Trail Mix Cookies: Two Recipes, One Gluten Free, One Not

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Trail Mix Cookies, (left), Gluten Free Trail Mix Cookies, (right).

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I’d always assumed that trail mix was a creation of the back-to-nature hippie movement in the 1960’s.  Apparently though, it goes back a little bit further than that, as Jack Kerouac mentions it in his classic 1958 novel, The Dharma Bums. Whatever its origin, trail mix gets its name because it’s a light weight, easy to store, nutritious food to take along while hiking or camping. And wouldn’t it be even easier to eat if it came in cookie form?  Now, it does.  Seeds, nuts, dried fruit, cereal–everything you want in a trail mix can be packed into a cookie. I’ve also come up with a version which replaces rolled oats and wheat flour with quinoa flakes and brown rice flour, making it gluten free. Friends who came around for tea gave the gluten free version a hearty thumbs up–in fact it they wouldn’t have noticed the difference if I hadn’t told them. Both regular and gluten free recipes are after the jump…

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TRAIL MIX COOKIES (WHEAT AND GLUTEN FREE)

Yield: 2 dozen 2 1/2”cookies

Preheat oven to 350º F

Dry ingredients:

2 cups quinoa flakes

3 cups brown rice flour

1  cup raisins, rinsed in water and allowed to plump up 15-20 minutes, then coarsely chopped

1/2 cup dried cranberries, rinsed in water and allowed to plump up 15-20 minutes, then coarsely chopped

1 cup sunflower seeds, toasted and coarsely ground in food processor

1 cup unsweetened, shredded coconut

1/2 cup chopped toasted almonds

1/2 cup toasted pumpkin seeds, chopped

1 teaspoon baking powder

2 teaspoons cinnamon

pinch salt

Wet ingredients:

1/2 cup maple syrup

3/4 cup rice syrup

1/2 cup canola oil

1 cup coconut milk (preferably) or water

1. Stir together the dry ingredients in a large mixing bowl.

2. Liquify the wet ingredients in a blender.

3. Pour the wet into the dry and stir well to combine.

4. Drop dough by generous spoonfuls onto a parchment-lined or lightly oiled cookie sheet.  Flatten with the tines of a fork until the cookies are about 2 1/2” in diameter and 1/4” thick.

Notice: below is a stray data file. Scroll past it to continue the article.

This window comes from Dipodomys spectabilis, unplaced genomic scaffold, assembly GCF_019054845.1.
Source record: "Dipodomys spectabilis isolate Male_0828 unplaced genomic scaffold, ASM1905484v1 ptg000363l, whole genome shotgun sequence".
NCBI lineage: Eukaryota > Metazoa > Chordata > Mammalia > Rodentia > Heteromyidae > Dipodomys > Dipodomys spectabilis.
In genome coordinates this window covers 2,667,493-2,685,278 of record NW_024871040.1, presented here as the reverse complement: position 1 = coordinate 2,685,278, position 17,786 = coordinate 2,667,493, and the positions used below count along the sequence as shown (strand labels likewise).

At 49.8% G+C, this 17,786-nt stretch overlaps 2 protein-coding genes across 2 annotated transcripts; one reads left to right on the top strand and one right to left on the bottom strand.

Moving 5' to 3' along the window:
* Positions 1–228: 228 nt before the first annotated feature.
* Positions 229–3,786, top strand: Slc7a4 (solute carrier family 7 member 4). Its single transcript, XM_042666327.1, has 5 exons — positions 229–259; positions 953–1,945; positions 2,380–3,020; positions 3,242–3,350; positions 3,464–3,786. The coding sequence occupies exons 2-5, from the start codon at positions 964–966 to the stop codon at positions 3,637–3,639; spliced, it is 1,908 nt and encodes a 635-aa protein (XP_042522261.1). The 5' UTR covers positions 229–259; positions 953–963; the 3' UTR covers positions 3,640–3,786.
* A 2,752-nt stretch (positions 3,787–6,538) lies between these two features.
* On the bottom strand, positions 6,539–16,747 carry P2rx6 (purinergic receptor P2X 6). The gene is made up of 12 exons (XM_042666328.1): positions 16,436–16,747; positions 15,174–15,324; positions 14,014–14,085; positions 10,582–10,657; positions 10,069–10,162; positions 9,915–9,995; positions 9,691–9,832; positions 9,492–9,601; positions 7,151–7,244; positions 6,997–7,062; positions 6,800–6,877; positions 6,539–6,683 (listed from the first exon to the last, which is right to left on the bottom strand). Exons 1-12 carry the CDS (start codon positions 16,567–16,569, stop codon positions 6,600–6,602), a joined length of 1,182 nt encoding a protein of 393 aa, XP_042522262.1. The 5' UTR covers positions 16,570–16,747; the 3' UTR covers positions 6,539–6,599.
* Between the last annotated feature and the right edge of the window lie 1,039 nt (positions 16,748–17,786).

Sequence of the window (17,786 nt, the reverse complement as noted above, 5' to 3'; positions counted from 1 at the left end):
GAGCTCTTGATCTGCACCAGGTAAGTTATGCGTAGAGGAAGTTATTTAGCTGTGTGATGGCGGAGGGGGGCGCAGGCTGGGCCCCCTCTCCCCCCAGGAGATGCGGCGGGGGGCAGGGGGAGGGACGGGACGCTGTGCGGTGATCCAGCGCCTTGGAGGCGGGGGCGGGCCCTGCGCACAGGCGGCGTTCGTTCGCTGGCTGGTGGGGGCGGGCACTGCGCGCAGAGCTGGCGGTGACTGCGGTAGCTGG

5. Bake at 350ºF 20-25 minutes or until lightly browned.

6. Cool on racks before storing in air-tight containers

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TRAIL MIX COOKIES (REGULAR RECIPE)

Yield: 2 dozen 2 1/2”cookies

Preheat oven to 350º F

Dry ingredients:

2 1/2 cups rolled oats, coarsely ground in food processor

3 cups whole wheat pastry flour

1  cup raisins

1 cup sunflower seeds, toasted and coarsely ground in food processor

1 cup dried cranberries (or other dried fruit of choice)

1 cup unsweetened, shredded coconut

1 cup slivered almonds

1 teaspoon baking powder

2 teaspoons cinnamon

pinch salt

Wet ingredients:

1/2 cup maple syrup

3/4 cup rice syrup

1/2 cup canola oil

1 cup water, or as needed

1. Stir together the dry ingredients in a large mixing bowl.

2. Liquify the wet ingredients in a blender.

3. Pour the wet into the dry and stir well to combine.

4. Drop dough by generous spoonfuls onto a parchment-lined or lightly oiled cookie sheet.  Flatten with the tines of a fork until the cookies are about 2” in diameter and 1/4” thick.

5. Bake at 350ºF 17-20 minutes or until lightly browned.

6. Cool on racks before storing in air-tight containers

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3 responses

  1. Chef Gary offered these cookies at our Monday night macro dinner, and they are fabulous! A perfect cookie! It is a thin cookie, wonderful taste, not too sweet, and the texture was not crunchy but chewy, thin and not too chewy. Perfect! Make these cookies, and make everyone very happy!

  2. pass the salt please! i made a batch and with each new cookie sheet i added a bit more salt as the nuts and oats really scream for it. by the end, the taste seemed right. i would say a ‘pinch’ in this recipe is really ‘1 teaspoon’ ;o)

    • Claudia, One thing I’ve learned is that people have very different tastes (needs?) for salt, so I usually don’t give very specific measurements for salt in my recipes. It really is a matter of individual taste. Gary

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